The desk clerk at the Sheraton-Lanham saw the hotel overflowing with fun: "Let's just say the tournament people here are, uh, active. Very active. Not just the kids. In fact, the older groups are even -- well, more active."
In case anyone needed prodding, there were plenty of boosters around to encourage fan activity. Cheerleaders -- both official and unofficial -- added to the frenzy.
Duke cheerleader Tina Allster of Silver Spring shrugged off the fact that most Blue Devil fans were in a section far removed from courtside. "It's no problem," she said, glancing up into the stands. "We'll make sure they hear us, and I know we'll hear them. And if all goes well, we'll party when it's over."
All didn't go well for Duke, which lost to Maryland in the final seconds, 56-53. Nonetheless, the boisterous Duke crowd battled Maryland supporters to the final buzzer.
"T-E-R-P-S!" Maryland fans cheered.
"J-E-R-K-S!" Duke fans responded, pointing toward Maryland's seats.
On bad calls (to a Duke fan, any call against the Blue Devils is a bad call), the Duke section sang out rhythimically: "If you don't know the rules, make 'em up!" (Clap, clap.)
Less formal than the official cheering squad, but no less effective, were the self-appointed cheerleaders in their homemade costumes. One woman is a yellow-and-black derby rolled up her program and led Wake Forest cheers in her section. Then there was Virginia senior Greg Eierman, who came appropriately decked out in an orange-and-blue toy space helmet with a basketball net attached to the front.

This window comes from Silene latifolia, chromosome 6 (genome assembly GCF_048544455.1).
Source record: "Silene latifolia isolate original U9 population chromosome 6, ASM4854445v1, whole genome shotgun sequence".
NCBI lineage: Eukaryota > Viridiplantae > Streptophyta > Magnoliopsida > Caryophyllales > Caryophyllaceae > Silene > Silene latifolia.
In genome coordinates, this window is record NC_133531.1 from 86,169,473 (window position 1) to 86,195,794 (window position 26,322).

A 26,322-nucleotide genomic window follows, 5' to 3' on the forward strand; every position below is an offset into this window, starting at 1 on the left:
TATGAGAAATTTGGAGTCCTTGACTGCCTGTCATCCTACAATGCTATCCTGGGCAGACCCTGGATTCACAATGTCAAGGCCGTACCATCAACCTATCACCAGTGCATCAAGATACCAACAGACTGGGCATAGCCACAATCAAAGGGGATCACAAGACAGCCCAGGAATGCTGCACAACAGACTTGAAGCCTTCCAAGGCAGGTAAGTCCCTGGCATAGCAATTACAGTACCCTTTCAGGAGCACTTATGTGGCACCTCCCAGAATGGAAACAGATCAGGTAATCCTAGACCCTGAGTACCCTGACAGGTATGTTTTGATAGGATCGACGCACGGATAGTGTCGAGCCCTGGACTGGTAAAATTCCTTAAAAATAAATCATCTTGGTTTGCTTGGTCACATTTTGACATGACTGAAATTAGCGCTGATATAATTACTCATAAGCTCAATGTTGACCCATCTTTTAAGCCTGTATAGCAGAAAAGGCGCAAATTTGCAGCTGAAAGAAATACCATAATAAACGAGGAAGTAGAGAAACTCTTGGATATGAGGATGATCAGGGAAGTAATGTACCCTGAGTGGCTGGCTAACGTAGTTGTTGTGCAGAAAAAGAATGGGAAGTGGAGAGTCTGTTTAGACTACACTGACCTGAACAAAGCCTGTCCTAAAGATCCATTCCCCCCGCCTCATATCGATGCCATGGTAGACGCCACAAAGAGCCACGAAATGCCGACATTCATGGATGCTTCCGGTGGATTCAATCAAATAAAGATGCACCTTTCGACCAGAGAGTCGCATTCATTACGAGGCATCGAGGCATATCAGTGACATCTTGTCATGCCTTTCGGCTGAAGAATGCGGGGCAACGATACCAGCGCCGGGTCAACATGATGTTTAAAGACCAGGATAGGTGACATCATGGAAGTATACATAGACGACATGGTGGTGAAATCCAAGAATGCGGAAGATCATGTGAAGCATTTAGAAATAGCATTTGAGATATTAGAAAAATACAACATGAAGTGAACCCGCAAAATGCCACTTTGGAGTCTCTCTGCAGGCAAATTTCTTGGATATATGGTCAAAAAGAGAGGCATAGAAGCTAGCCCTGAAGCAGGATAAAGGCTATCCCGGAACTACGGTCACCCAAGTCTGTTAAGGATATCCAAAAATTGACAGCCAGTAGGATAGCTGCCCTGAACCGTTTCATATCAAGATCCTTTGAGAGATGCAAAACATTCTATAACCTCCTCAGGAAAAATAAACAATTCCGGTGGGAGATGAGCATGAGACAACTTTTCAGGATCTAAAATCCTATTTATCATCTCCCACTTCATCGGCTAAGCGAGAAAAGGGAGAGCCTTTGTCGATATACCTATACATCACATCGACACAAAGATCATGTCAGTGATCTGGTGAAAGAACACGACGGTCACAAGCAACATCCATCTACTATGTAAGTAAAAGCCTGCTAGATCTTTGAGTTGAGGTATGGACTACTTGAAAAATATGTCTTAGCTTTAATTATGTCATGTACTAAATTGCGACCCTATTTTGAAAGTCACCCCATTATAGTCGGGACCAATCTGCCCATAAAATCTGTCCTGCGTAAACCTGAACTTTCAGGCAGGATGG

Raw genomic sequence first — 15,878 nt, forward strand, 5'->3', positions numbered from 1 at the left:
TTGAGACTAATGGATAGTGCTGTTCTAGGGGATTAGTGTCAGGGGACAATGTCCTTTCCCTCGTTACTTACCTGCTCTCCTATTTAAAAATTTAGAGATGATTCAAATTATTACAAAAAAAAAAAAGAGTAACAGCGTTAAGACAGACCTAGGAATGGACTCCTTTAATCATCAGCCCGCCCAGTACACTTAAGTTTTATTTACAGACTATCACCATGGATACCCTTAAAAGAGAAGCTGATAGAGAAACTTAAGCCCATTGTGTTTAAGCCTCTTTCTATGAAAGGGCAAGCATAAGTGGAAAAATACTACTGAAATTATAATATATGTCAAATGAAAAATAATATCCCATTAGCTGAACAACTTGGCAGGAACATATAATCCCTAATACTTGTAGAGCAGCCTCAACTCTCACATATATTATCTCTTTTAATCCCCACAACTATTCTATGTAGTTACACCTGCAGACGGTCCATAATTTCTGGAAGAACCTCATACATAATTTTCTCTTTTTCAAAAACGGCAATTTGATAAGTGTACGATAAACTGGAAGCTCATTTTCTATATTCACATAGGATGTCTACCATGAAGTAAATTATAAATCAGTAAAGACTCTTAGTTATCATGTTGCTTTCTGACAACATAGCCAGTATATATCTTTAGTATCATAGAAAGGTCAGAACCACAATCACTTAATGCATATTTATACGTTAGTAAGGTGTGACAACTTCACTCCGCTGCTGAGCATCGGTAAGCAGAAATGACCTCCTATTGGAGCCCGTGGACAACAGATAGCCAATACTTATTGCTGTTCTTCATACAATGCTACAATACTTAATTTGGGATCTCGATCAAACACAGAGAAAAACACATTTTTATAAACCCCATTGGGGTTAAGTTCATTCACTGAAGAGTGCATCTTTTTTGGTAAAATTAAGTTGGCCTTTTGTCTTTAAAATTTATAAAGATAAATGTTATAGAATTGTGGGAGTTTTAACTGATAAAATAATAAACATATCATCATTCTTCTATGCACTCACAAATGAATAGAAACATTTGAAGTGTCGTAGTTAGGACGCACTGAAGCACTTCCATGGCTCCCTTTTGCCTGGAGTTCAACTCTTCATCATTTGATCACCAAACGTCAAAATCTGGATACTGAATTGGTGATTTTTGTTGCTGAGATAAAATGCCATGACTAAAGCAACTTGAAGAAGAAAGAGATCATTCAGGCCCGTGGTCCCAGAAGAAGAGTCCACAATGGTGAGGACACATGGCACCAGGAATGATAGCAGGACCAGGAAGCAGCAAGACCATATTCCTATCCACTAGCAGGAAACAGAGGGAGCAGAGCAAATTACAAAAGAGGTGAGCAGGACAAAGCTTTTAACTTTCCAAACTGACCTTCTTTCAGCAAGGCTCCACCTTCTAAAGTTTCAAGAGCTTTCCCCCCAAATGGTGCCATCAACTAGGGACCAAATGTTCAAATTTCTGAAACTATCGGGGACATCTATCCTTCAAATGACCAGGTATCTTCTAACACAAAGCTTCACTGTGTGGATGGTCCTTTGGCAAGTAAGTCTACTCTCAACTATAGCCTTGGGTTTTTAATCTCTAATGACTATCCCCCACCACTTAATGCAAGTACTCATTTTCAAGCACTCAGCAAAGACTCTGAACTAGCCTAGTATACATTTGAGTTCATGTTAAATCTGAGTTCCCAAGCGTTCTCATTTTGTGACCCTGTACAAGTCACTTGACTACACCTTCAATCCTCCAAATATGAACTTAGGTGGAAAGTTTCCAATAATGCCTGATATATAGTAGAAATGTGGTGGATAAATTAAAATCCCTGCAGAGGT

"I waited in line in Charlottesville for 108 hours to get tickets for this," Eierman said, while trying to persuade gawkers to root for Virginia.
And there was Maryland fan David Simpson, wrapped in a red cape and stretching his vocal chords to incredible limits. "Lefty (Driesel) said the teams get drained out by the time the tournament is over," Simpon said. "We feel the same way. We get drained out, too. That's why we're here. We're going to help the team stomp on everyone. This is the best sporting event there is."
For some spectators the frenetic atmosphere was too much.
Natalie Reyes, a Virginia fan up from Charlottesville, was downright cranky. She was taken to the "Police Services" room where her mother, Betty Jo Reyes, changed Natalie's diapers so that the 14-month-old could start happily cheering again.
Of course, there had to be some disappointment among the losers in a tournament as prestigious as the ACC. While the fans could party away the dejection, it lingered for the players. Maryland's Taylor Baldwin sat teary-eyed in the locker room following this team's 61-60 loss to North Carolina in the finals. "We never should have lost that game," he said. "Coach should be mad at us. He won't be, but he should really let us have it."
Maryland fans filed out slowly after the tournament was over. Their roller coaster ride had peaked with the victory over Virginia, plunged with the loss to North Carolina and was poised on the hope that an NCAA bid might be offered anyway.
"I'm not really in a mood to talk," said one Maryland student as he sat in a nearly empty Capital Centre an hour after the final game. "Couldn't we have scored just two more points? Yeah, I still enjoyed it. You can't help but enjoy this tournament, even when your team losses.